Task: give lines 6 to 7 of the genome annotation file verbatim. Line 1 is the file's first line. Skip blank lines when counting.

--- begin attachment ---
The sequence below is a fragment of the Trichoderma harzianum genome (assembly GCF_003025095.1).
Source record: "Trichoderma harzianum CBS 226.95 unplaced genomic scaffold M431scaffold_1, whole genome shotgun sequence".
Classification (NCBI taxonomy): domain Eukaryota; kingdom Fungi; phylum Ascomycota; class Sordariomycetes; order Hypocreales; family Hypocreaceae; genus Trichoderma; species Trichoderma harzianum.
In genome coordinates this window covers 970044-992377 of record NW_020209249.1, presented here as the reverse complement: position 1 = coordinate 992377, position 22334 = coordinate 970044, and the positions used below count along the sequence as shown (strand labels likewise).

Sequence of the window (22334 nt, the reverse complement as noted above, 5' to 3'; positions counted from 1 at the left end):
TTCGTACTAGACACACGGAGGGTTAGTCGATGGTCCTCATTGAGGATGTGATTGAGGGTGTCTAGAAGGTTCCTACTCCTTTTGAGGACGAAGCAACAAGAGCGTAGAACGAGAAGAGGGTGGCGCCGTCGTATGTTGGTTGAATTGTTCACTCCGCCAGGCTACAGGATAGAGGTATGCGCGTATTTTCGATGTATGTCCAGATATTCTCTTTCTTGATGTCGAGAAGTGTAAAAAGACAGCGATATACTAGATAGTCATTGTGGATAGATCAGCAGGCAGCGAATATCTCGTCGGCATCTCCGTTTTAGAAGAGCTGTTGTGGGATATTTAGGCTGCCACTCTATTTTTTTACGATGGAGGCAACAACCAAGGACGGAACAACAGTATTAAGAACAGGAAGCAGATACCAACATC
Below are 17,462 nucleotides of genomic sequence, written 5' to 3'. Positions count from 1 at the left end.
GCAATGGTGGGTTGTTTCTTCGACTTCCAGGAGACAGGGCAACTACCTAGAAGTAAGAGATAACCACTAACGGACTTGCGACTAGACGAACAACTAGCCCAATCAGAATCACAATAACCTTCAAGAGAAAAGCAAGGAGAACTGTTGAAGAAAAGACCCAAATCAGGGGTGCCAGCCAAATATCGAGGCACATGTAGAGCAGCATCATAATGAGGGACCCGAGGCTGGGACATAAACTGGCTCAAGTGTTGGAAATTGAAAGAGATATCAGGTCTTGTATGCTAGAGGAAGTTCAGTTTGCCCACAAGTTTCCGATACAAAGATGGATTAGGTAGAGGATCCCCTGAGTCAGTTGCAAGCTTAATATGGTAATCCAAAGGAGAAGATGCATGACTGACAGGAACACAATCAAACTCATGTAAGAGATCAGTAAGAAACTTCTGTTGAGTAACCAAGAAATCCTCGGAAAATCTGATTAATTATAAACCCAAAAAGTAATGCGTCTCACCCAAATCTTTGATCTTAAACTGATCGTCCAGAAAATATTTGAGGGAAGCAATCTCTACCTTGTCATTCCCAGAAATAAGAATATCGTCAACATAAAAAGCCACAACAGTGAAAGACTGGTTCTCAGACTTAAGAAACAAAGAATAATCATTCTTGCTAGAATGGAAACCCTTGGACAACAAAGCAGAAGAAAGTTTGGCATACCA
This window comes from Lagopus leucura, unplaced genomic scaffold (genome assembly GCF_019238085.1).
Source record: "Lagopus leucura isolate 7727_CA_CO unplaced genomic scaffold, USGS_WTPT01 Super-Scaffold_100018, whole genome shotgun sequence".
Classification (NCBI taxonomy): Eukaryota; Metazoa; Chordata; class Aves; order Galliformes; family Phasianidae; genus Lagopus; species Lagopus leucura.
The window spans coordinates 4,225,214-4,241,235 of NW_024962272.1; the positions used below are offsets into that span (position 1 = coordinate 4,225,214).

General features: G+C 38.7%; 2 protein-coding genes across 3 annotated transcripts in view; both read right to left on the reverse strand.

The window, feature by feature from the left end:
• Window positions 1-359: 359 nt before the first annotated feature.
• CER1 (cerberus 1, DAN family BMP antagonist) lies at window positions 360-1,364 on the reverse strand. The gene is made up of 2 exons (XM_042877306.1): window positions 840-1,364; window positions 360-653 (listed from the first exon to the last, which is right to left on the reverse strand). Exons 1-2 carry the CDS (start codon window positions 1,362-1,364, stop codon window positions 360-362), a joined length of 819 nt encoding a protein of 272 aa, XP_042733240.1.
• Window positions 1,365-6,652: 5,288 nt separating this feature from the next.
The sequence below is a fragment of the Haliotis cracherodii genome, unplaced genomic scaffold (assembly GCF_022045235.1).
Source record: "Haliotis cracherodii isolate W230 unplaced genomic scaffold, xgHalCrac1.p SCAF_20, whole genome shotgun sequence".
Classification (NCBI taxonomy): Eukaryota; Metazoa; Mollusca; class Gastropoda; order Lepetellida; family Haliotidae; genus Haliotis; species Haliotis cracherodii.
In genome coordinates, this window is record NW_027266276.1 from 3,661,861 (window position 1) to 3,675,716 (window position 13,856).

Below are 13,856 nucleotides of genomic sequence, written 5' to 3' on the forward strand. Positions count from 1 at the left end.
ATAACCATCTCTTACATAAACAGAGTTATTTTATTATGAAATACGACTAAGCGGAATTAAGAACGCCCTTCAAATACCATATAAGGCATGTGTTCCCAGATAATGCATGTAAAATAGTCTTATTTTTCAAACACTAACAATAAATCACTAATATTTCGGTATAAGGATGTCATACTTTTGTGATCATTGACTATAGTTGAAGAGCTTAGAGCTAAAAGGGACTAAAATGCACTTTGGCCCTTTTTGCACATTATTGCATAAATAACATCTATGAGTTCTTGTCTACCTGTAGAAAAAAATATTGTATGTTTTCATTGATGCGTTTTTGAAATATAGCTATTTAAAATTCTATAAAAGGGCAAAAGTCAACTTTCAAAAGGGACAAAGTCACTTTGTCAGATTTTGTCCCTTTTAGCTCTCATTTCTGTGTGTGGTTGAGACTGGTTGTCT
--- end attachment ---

TTCGTACTAGACACACGGAGGGTTAGTCGATGGTCCTCATTGAGGATGTGATTGAGGGTGTCTAGAAGGTTCCTACTCCTTTTGAGGACGAAGCAACAAGAGCGTAGAACGAGAAGAGGGTGGCGCCGTCGTATGTTGGTTGAATTGTTCACTCCGCCAGGCTACAGGATAGAGGTATGCGCGTATTTTCGATGTATGTCCAGATATTCTCTTTCTTGATGTCGAGAAGTGTAAAAAGACAGCGATATACTAGATAGTCATTGTGGATAGATCAGCAGGCAGCGAATATCTCGTCGGCATCTCCGTTTTAGAAGAGCTGTTGTGGGATATTTAGGCTGCCACTCTATTTTTTTACGATGGAGGCAACAACCAAGGACGGAACAACAGTATTAAGAACAGGAAGCAGATACCAACATC
Below are 17,462 nucleotides of genomic sequence, written 5' to 3'. Positions count from 1 at the left end.